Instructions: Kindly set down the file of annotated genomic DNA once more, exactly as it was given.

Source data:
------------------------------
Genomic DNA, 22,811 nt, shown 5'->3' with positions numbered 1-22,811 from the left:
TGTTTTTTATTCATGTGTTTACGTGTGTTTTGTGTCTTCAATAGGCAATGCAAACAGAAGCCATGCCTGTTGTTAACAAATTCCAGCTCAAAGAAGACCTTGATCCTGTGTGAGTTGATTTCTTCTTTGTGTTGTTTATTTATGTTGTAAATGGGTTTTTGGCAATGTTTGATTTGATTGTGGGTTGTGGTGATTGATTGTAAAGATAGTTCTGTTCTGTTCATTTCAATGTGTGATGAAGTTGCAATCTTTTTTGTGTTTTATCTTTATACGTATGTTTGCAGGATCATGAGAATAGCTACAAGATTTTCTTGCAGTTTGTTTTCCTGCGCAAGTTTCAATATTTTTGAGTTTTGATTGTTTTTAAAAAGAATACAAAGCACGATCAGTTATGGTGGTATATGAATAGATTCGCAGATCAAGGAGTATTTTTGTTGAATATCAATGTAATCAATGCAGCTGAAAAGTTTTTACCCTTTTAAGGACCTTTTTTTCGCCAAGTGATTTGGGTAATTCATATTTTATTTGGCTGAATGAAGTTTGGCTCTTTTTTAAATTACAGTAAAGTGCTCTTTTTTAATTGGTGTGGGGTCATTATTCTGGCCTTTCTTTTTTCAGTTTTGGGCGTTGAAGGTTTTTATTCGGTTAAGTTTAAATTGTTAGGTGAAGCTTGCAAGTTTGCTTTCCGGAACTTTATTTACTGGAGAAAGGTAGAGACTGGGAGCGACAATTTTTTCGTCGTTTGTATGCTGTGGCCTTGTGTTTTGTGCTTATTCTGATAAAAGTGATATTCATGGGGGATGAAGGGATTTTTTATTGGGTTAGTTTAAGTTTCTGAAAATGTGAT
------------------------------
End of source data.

Genomic DNA, 22,811 nt, shown 5'->3' with positions numbered 1-22,811 from the left:
TGTTTTTTATTCATGTGTTTACGTGTGTTTTGTGTCTTCAATAGGCAATGCAAACAGAAGCCATGCCTGTTGTTAACAAATTCCAGCTCAAAGAAGACCTTGATCCTGTGTGAGTTGATTTCTTCTTTGTGTTGTTTATTTATGTTGTAAATGGGTTTTTGGCAATGTTTGATTTGATTGTGGGTTGTGGTGATTGATTGTAAAGATAGTTCTGTTCTGTTCATTTCAATGTGTGATGAAGTTGCAATCTTTTTTGTGTTTTATCTTTATACGTATGTTTGCAGGATCATGAGAATAGCTACAAGATTTTCTTGCAGTTTGTTTTCCTGCGCAAGTTTCAATATTTTTGAGTTTTGATTGTTTTTAAAAAGAATACAAAGCACGATCAGTTATGGTGGTATATGAATAGATTCGCAGATCAAGGAGTATTTTTGTTGAATATCAATGTAATCAATGCAGCTGAAAAGTTTTTACCCTTTTAAGGACCTTTTTTTCGCCAAGTGATTTGGGTAATTCATATTTTATTTGGCTGAATGAAGTTTGGCTCTTTTTTAAATTACAGTAAAGTGCTCTTTTTTAATTGGTGTGGGGTCATTATTCTGGCCTTTCTTTTTTCAGTTTTGGGCGTTGAAGGTTTTTATTCGGTTAAGTTTAAATTGTTAGGTGAAGCTTGCAAGTTTGCTTTCCGGAACTTTATTTACTGGAGAAAGGTAGAGACTGGGAGCGACAATTTTTTCGTCGTTTGTATGCTGTGGCCTTGTGTTTTGTGCTTATTCTGATAAAAGTGATATTCATGGGGGATGAAGGGATTTTTTATTGGGTTAGTTTAAGTTTCTGAAAATGTGAT